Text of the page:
###

Constantine’s Nonpartisan Mask Falls as He Suggests Boycott of Bellevue Square

The personality makeover King County Executive Dow Constantine underwent to run for the office in 2009, a veneer of pragmatic rhetoric that successfully hid the aggressive progressive side of his political persona, has begun to wear thin.

Constantine has arguably been an adequate fiscal manager during a difficult time in King County government, chopping budgets in response to slacking revenues, but his most notable achievement has been restraining his own tendencies to incite partisan bickering when pursuing ideological objectives. That all changed last Thursday when a personal animus for Bellevue businessman and light-rail opponent Kemper Freeman, Jr. overcame Constantine’s self-control.

Freeman spent in excess of $1 million to ensure that voters would have an opportunity to cast a ballot on how revenues gas taxes and road tolls can be spent – Initiative 1152 – he also owns the Bellevue Square shopping mall. Constantine implied to KUOW “Weekday” host Steve Scher last Thursday that spending at Bellevue Square was tantamount to financing the effort to kill light-rail.

“If you shop at Bellevue Square, you are contributing to that campaign,” Constantine said.

When Constantine’s inner liberal starts screaming after being suppressed for so long, it appears to deafen him to hypocrisy. The jab at Freeman came after a Constantine and Scher had already riffed on how the “extremist Tea Party/Tim Eyman gang nattering at” the Council in opposition to his proposed $20 car tab fee might necessitate implementing cuts to Metro that Scher characterized as “scary.”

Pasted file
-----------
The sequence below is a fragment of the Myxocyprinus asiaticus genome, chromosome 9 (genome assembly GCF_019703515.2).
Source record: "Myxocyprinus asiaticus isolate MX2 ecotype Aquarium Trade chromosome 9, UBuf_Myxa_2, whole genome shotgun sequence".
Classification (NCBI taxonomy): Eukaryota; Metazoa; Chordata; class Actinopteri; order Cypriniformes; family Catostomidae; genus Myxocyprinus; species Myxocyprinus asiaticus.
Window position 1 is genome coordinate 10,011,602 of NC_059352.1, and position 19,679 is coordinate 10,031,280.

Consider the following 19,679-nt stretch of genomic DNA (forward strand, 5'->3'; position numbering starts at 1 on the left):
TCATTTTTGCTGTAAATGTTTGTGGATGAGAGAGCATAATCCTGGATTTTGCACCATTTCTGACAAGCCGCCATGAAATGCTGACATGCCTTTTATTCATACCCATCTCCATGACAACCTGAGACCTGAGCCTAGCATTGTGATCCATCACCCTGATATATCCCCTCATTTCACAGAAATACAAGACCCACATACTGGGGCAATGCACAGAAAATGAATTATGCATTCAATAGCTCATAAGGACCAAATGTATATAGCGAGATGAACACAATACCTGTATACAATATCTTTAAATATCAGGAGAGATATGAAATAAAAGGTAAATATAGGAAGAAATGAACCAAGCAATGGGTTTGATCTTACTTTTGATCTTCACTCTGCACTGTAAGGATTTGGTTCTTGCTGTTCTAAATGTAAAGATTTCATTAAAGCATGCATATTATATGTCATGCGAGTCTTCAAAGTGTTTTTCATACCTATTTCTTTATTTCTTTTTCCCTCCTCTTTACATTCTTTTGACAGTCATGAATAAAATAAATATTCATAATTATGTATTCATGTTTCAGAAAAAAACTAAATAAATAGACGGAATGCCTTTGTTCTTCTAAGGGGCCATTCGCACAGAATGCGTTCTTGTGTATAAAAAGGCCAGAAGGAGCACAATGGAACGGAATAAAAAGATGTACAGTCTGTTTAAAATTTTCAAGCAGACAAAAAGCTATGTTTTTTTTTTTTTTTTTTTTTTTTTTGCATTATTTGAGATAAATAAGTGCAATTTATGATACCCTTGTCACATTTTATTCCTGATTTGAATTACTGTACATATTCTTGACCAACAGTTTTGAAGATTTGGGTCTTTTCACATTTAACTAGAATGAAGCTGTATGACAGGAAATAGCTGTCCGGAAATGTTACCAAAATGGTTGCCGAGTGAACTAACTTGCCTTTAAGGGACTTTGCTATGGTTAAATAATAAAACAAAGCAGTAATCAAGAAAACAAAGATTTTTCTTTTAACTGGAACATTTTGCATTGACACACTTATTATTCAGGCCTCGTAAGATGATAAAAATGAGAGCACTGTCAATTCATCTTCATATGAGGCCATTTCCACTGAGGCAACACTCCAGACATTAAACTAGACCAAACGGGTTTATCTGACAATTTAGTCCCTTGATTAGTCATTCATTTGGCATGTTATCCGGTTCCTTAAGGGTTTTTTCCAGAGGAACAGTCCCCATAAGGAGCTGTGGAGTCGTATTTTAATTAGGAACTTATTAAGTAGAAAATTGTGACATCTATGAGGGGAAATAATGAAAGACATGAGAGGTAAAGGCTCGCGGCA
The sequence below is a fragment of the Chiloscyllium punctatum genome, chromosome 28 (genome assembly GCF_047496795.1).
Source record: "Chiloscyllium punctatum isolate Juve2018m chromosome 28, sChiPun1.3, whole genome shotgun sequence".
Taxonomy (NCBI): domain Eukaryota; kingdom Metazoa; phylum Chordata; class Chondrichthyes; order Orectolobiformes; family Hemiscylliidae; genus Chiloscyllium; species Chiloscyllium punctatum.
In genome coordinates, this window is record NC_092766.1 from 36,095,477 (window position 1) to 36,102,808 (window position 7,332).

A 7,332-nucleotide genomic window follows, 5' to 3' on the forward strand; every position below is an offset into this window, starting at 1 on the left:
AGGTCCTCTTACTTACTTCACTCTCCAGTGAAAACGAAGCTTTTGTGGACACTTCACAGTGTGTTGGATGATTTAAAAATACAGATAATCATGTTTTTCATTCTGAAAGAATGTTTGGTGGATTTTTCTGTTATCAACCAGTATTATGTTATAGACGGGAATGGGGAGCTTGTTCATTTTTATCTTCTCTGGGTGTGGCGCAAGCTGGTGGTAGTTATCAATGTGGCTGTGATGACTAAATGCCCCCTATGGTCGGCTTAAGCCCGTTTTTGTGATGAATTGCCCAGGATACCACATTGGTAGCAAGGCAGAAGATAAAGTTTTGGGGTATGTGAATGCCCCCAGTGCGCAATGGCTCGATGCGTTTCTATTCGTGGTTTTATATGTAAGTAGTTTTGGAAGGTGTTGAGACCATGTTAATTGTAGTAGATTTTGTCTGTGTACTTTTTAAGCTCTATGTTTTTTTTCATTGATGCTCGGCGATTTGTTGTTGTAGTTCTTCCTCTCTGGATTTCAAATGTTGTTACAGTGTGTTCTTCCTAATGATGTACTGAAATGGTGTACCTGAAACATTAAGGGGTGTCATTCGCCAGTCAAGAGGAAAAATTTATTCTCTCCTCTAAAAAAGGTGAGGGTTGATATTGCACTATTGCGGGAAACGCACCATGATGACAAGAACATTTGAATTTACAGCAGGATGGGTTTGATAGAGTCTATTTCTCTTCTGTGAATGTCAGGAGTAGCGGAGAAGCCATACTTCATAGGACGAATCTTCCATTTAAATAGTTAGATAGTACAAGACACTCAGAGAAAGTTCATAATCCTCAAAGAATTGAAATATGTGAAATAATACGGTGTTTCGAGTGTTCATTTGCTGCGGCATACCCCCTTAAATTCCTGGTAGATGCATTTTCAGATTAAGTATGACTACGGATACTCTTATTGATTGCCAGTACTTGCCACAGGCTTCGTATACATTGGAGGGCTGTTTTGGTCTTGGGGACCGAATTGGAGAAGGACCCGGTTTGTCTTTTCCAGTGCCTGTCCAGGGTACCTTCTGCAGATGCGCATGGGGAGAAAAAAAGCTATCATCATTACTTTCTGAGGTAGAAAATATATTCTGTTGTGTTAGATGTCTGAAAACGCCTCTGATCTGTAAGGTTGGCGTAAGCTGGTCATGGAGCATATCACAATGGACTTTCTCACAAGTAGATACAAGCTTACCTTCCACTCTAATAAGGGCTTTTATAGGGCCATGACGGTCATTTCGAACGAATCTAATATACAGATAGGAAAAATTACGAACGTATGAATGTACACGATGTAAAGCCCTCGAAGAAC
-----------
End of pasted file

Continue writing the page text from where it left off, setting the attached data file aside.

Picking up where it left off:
Bellevue Square has long been an engine of the Eastside economy and a virtual fountain of sales tax revenue. Constantine estimates the revenues of his $20 car tab fee would be $25 million per year over the next two years, but appears not to care much about the impact on sales tax revenues from a boycott of Bellevue Square. Then there is the resultant underemployment following a decline in sales and the trickle-down effect of lost wages.

Constantine’s comments caught the attention of Washington State Republican Party Chair Kirby Wilbur. In a statement released Tuesday afternoon, Wilbur remarked on the tone-deafness of Constantine’s suggestion that residents should punish any business in a time of economic hardship.

“Dow Constantine’s pettiness is showing. His encouragement of King County residents to not shop at Bellevue Square because of his personal issues with Kemper Freeman is not what King County residents need, especially in this recession.

“Mr. Constantine should be more concerned with ensuring King County’s money is spent properly – not trying to micromanage people’s pocketbooks.”

A politician of Constantine’s caliber must also be aware of the egregious conflation underpinning his basic contention. I-1125 only seeks to reinforce the state’s existing law, underscoring the principle that revenues derived from gas taxes and tolls are to be spent on roads, not transit. Passage of I-1125 may indirectly doom fantasies of a shiny light-rail system crowding the downtown Bellevue corridor, but only if proponents of such a system fail to envision a legally viable funding mechanism.

Détente is in the wind, however. Wilbur invited Constantine to sit down and break bread with he and Freeman at Ruth’s Chris Steak House at Bellevue Square Wednesday night.

“If Dow will meet me for dinner I will buy him a steak,” Wilbur said. “Call me, Dow.”

There is no word yet on whether Constantine will be joining the Wilbur party this evening.

###

[hat tip: Freedom Foundation’s Brett Davis; photo credit: flickr]

Powered by WordPress & Theme by Anders Norén